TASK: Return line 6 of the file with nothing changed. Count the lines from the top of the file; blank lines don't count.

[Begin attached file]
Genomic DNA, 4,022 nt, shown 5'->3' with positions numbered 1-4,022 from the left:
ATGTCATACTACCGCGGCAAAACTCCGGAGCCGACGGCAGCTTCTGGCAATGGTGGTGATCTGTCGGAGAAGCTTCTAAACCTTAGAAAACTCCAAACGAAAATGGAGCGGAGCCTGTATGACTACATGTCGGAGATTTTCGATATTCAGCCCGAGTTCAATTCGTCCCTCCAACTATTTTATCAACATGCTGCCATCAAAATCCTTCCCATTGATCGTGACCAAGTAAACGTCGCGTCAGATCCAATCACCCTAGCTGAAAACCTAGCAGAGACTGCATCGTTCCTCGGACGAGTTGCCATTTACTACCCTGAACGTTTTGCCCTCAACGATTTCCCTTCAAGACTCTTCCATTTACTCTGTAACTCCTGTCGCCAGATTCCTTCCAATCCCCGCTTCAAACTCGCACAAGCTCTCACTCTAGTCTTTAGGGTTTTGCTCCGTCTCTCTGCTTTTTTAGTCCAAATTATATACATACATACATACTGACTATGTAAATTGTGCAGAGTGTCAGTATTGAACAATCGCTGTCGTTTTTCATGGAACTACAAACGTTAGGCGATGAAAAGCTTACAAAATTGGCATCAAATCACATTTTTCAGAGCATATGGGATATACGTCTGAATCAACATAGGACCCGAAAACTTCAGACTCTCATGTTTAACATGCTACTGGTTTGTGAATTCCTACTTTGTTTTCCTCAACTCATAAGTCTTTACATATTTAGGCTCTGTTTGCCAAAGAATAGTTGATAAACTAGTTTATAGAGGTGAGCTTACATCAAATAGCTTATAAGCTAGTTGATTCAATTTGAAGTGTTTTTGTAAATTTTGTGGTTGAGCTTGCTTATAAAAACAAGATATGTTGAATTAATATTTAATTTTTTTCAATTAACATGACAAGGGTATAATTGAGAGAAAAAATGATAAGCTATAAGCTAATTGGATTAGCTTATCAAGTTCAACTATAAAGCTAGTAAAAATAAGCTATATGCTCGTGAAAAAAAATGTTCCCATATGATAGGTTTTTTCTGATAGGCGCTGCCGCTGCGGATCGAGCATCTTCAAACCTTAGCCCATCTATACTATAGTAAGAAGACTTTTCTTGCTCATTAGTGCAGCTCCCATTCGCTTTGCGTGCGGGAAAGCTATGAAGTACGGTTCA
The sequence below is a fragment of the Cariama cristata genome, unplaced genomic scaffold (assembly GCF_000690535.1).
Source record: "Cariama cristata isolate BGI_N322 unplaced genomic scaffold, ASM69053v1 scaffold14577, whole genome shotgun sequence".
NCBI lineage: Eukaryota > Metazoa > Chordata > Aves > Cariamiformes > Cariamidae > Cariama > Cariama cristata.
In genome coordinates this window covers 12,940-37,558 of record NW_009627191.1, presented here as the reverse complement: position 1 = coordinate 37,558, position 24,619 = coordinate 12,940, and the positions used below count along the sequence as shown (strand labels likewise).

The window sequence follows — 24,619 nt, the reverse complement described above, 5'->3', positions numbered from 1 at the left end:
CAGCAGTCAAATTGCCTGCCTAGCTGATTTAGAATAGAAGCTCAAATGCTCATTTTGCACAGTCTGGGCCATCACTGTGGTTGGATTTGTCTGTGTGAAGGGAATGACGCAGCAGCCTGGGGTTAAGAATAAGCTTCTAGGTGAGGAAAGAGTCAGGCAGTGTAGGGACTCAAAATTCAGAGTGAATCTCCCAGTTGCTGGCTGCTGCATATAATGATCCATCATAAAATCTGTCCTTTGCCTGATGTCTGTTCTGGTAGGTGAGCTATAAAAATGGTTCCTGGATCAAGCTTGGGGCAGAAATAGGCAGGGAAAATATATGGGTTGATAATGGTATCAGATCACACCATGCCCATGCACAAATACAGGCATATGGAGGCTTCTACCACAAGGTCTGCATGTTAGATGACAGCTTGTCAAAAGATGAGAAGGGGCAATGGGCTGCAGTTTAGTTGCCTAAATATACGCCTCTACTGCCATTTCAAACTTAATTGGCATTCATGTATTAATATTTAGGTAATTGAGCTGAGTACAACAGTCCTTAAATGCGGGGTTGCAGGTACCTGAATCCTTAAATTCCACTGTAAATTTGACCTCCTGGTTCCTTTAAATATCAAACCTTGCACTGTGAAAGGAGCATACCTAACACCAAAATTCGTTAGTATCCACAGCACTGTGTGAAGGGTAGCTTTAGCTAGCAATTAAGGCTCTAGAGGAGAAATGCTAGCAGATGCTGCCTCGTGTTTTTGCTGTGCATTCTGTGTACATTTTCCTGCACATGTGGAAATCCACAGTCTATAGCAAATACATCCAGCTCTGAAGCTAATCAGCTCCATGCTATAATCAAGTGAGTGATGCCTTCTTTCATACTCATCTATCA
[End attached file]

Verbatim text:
In genome coordinates this window covers 12,940-37,558 of record NW_009627191.1, presented here as the reverse complement: position 1 = coordinate 37,558, position 24,619 = coordinate 12,940, and the positions used below count along the sequence as shown (strand labels likewise).